Publisher's Note:  

From Pulitzer Prize-winning book critic Michael Dirda comes a collection of his most personal and engaging essays on the literary life?the perfect companion for any lover of books.

Michael Dirda has been hailed as "the best-read person in America" (The Paris Review) and "the best book critic in America" (The New York Observer). In addition to the Pulitzer Prize he was awarded for his reviews in The Washington Post, he picked up an Edgar from the Mystery Writers of America for his most recent book, On Conan Doyle.

Dirda's latest volume collects fifty of his witty and wide-ranging reflections on literary journalism, book collecting, and the writers he loves. Reaching from the classics to the post-moderns, his allusions dance from Samuel Johnson, Ralph Waldo Emerson and M. F. K. Fisher to Marilynne Robinson, Hunter S. Thompson, and David Foster Wallace. Dirda's topics are equally diverse: literary pets, the lost art of cursive writing, book inscriptions, the pleasures of science fiction conventions, author photographs, novelists in old age, Oberlin College, a year in Marseille, writer's block, and much more, not to overlook a few rants about Washington life and American culture. As admirers of his earlier books will expect, there are annotated lists galore?of perfect book titles, great adventure novels, favorite words, essential books about books, and beloved children's classics, as well as a revealing peek at the titles Michael keeps on his own nightstand.

Funny and erudite, occasionally poignant or angry, Browsings is a celebration of the reading life, a fan's notes, and the perfect gift for any booklover.

Browsings: A Year of Reading, Collecting, and Living with Books

by Michael Dirda

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Overall Review:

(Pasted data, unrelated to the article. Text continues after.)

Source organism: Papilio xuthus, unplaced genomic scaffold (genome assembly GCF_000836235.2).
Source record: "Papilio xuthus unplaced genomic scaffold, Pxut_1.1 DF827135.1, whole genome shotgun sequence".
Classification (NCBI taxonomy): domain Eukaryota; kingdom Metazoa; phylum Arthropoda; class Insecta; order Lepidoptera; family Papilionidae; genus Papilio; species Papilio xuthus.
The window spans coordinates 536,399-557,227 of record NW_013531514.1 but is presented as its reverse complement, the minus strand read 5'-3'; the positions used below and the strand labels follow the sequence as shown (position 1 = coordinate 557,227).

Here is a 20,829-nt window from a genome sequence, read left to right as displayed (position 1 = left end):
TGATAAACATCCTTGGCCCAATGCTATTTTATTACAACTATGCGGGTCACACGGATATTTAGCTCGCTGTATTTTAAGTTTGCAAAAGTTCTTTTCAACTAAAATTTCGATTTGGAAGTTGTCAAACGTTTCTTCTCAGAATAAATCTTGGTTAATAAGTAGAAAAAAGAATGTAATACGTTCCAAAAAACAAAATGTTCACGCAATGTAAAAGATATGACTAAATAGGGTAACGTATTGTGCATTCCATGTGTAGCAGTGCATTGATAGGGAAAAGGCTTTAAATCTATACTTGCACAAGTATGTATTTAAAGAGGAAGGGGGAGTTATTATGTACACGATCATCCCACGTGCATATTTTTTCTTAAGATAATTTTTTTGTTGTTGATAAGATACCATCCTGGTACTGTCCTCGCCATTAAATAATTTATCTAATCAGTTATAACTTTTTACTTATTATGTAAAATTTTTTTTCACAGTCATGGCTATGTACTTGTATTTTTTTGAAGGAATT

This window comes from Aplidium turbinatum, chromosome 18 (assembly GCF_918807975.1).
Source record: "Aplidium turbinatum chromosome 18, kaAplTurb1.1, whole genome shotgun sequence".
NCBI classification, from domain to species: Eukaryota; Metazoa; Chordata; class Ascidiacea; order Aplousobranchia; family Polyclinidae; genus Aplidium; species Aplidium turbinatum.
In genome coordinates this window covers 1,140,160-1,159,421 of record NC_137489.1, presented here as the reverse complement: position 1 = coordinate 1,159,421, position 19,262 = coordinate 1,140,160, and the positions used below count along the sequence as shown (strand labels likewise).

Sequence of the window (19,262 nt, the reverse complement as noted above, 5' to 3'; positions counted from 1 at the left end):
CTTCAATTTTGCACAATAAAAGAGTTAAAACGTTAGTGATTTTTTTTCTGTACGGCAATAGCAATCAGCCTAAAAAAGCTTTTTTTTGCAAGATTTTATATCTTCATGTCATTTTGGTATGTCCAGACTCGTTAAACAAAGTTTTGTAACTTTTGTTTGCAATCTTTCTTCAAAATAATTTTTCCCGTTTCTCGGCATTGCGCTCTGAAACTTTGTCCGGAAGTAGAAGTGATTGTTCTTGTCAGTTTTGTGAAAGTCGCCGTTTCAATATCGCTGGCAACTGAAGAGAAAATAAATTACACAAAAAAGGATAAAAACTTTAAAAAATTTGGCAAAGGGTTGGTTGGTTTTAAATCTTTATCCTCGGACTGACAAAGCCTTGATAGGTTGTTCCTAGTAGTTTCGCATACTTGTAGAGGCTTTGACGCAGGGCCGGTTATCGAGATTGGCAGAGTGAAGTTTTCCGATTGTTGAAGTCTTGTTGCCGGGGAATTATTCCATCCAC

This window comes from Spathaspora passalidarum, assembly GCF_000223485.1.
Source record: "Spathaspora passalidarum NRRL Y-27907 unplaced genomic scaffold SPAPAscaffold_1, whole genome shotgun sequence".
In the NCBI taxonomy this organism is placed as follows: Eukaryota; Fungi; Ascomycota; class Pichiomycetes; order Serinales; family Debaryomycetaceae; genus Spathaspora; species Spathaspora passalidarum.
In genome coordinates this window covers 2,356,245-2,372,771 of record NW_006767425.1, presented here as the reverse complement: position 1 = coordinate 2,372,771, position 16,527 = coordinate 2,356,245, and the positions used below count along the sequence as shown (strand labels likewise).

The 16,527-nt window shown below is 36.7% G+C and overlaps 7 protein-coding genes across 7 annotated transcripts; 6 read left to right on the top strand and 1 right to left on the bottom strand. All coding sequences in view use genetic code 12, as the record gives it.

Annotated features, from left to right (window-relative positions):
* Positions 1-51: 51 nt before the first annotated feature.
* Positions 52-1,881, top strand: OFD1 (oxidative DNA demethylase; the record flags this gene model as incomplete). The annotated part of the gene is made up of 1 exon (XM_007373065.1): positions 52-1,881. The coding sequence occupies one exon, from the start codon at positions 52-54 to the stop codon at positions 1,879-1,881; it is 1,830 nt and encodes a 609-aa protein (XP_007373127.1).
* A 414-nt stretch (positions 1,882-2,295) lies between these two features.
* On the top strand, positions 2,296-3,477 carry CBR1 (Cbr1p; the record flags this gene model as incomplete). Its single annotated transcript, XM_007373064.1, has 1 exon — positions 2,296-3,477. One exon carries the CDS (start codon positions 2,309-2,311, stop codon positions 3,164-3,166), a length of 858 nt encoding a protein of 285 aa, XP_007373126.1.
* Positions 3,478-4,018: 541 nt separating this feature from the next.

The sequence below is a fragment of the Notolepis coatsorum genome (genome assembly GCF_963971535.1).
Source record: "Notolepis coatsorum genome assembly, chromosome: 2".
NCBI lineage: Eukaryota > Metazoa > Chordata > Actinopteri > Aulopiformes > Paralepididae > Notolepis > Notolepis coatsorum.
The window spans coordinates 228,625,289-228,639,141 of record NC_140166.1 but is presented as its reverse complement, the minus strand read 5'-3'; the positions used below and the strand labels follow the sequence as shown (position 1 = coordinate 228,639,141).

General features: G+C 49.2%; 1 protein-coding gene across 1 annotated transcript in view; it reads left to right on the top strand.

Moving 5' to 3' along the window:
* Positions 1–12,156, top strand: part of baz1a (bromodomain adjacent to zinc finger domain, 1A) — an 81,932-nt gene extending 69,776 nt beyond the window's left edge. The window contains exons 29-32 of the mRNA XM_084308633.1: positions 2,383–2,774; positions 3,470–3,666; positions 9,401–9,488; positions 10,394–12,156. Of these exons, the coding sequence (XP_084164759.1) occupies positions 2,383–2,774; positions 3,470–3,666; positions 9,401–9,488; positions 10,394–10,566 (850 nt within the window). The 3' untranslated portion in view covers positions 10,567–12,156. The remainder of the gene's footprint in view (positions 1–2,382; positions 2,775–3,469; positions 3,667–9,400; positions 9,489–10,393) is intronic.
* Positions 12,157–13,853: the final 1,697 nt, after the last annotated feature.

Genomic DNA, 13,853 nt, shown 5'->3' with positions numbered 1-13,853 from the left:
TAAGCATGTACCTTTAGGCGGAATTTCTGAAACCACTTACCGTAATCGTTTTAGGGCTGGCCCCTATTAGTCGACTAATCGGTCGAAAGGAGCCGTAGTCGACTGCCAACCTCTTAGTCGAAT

Browsings is a book for book lovers--or lovers of fine literature. At times it was a little over my head. Dirda talks about books I have never heard of (shame on me!), and the references he made to them would probably be much better understood if I was familiar with the titles. I am a reader of everything--mostly contemporary--but sometimes I read books that show some age. Michael Dirda, however, seems to primarily read classics. I loved reading about his trips to bookstores and shops, and how he would load up on books he didn't "need" but wanted nonetheless. He writes of buyer's guilt, because he knows these books are things that are going to someday be something to donate or sell, but he adores them. I commend him for being able to justify purchasing them simply to own and enjoy.

Browsings is basically a collection of articles Michael wrote for The Washington Post. As he writes in the beginning of the book, the essays are best read in short sittings, not all at once. They are like a bar of dark chocolate, rich and best savored in small portions. You don't want to read this book and skip portions, or skim over the words. I found myself doing that a bit near the end, and kicking myself. I wanted to fully take in what I was reading, but I also wanted to finish the book to be able to get on to my next good read. This book might be a good one to purchase and place on a side table or nightstand, and read one chapter a day, or one a week.

In closing, if you are a lover of books, reading, literature, essays, etc., then this book might just fit your fancy. It's not light reading by any means, even though it isn't a thousand pages long. However, it makes one feel well-read simply for having read it. You may not recognize all of the titles mentioned, but at least you will have a broader knowledge of the written word.

Content Analysis:  

Profanity/Language:   None

Violence/Gore:  A report of a man dying is made; verbal threats are made; a fictional man dies and then comes back to life; a mass shooting is referred to.

Sex/Nudity:  "Hanky panky" is mentioned as a reference to sex; an illegal affair of a student with a teacher is mentioned; a woman is mentioned to be slinkily attired in a dream; a woman is mentioned to disrobe in the presence of a man; "pornographic work" is mentioned to be in a book; a woman's breasts are referred to; prostitutes are referred to in no detail; kids mentioned to be seen nude with no sexual innuendo.

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Budweiser is drunk; adults drink beer and wine.

Reviewed By Lydia
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